Information technology, also known as IT, has drastically changed the workplaces of the world in the past 50 years. The field of human resources has historically been limited to a clerical or administrative role in the business arena, dealing mainly with tasks like payroll or attendance. In the modern market, new core HR responsibilities include recruitment and training, oversight of legal and regulatory compliance, benefits administration and the safeguarding of confidential employee information, along with many more. These tasks cannot be carried out effectively without the use of high-tech tools.
Advances in technology have not only made the handling of basic administrative tasks more efficient, they have expanded the role of HR and created new disciplines within the field. Database management systems are a prime example of how technology has facilitated the growth and expansion of the HR field. Using a DBMS streamlines the management of employee information. Data entry and tracking, analysis of employee information, benefits administration and applicant tracking are all made easier and less time consuming, with the information available and organized with the punch of a key (Laudon and Laudon, 165).
Human resource outsourcing is a rapidly growing field all on its own. Many businesses, small and large alike, are turning to HR specialization firms such as Aon Human Capital Services, Hewitt Associates, and Affiliated Computer Services. The Braun Consulting Group reported that while saving money is the reason for outsourcing for about half of the companies surveyed, gaining outside expertise, improving service quality, and being able to focus on their core business were also cited as key motivators.
These companies characteristically offer services in four principal areas of HR functionalities: payroll, time and labor management, benefits administration, and HR management. Some of the most widely used software applications are payroll and compensation management software. Payroll software is designed to automate payroll tasks, including managing payroll tax issues like federal and state calculations. Additionally, payroll software assists in creating paychecks, filing tax forms, and creating employee tax records. Compensation management oftware automates salary reviews, plans, and budgeting to name a few. This software may be hosted in-house by the operating organization, or may be web-based. Web based providers include Oasis Outsourcing, Intuit, and Amycheck. These service providers have assisted small businesses and large corporations alike in streamlining payroll and benefits management. Employee recruitment and training are widely considered to be two of the most important tasks in human resource management. Attracting and retaining competent, reliable employees is necessary for success in any business.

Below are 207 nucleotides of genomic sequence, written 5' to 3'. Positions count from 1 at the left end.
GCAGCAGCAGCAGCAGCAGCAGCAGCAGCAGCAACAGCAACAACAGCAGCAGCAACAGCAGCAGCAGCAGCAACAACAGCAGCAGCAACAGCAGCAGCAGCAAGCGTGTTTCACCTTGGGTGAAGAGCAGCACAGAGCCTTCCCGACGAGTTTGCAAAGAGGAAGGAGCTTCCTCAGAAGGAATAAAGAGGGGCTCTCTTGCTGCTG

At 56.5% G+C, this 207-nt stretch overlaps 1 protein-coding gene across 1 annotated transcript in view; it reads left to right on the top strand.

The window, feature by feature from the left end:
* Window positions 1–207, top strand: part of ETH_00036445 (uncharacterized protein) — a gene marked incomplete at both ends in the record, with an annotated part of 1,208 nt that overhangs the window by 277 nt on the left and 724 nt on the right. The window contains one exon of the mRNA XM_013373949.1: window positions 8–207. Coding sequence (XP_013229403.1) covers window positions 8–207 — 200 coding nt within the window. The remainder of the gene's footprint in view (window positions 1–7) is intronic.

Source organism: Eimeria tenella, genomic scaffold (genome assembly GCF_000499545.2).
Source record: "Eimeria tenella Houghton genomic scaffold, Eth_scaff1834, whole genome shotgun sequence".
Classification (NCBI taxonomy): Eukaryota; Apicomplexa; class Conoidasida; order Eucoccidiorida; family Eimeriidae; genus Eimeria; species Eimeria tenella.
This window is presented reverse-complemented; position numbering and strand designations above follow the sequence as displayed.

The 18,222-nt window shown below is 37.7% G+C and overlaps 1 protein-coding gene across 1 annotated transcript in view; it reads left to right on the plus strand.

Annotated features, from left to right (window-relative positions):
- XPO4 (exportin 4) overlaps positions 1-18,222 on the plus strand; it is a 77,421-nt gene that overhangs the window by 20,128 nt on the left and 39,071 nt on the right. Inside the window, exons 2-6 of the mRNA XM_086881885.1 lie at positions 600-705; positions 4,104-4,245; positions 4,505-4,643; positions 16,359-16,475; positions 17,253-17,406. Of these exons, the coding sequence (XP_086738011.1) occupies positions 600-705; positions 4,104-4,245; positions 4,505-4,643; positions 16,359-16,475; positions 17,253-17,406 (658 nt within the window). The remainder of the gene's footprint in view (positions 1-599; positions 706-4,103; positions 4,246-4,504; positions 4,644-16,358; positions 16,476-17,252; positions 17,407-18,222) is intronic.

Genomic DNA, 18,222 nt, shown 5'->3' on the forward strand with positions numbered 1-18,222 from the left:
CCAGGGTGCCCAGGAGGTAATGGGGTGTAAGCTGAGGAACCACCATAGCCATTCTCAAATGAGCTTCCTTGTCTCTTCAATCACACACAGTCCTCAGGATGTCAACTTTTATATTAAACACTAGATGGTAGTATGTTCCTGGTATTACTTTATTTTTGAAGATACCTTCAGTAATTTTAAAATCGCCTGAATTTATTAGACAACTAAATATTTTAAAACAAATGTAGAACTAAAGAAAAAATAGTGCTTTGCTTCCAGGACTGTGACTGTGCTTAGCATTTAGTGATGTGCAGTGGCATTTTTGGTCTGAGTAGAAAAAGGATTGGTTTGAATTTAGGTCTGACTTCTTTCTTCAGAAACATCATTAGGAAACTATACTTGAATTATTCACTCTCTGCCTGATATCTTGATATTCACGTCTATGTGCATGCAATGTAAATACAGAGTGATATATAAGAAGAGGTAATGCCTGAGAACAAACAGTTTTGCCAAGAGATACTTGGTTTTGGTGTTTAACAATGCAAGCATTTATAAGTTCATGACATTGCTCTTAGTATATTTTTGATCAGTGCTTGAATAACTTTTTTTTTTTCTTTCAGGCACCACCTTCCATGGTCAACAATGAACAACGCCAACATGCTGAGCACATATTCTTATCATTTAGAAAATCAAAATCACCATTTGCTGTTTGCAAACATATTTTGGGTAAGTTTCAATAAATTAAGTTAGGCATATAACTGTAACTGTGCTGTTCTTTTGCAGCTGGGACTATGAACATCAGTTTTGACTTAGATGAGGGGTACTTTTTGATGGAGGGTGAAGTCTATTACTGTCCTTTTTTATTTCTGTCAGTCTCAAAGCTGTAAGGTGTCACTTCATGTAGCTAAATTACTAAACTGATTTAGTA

The advent of the Internet has drastically altered the way organizations search for candidates, and vice versa. The Internet allows businesses to reach a much greater pool of candidates with a greater range of knowledge, skills, and abilities, which in turn increases the odds of finding a good match for the position(s). Larger organizations often employ their HRIS departments in developing in-depth company websites with detailed job descriptions and requirements, as well as the organization’s mission statement and corporate culture, in an effort to attract employees that fit with the attitude and values of the company.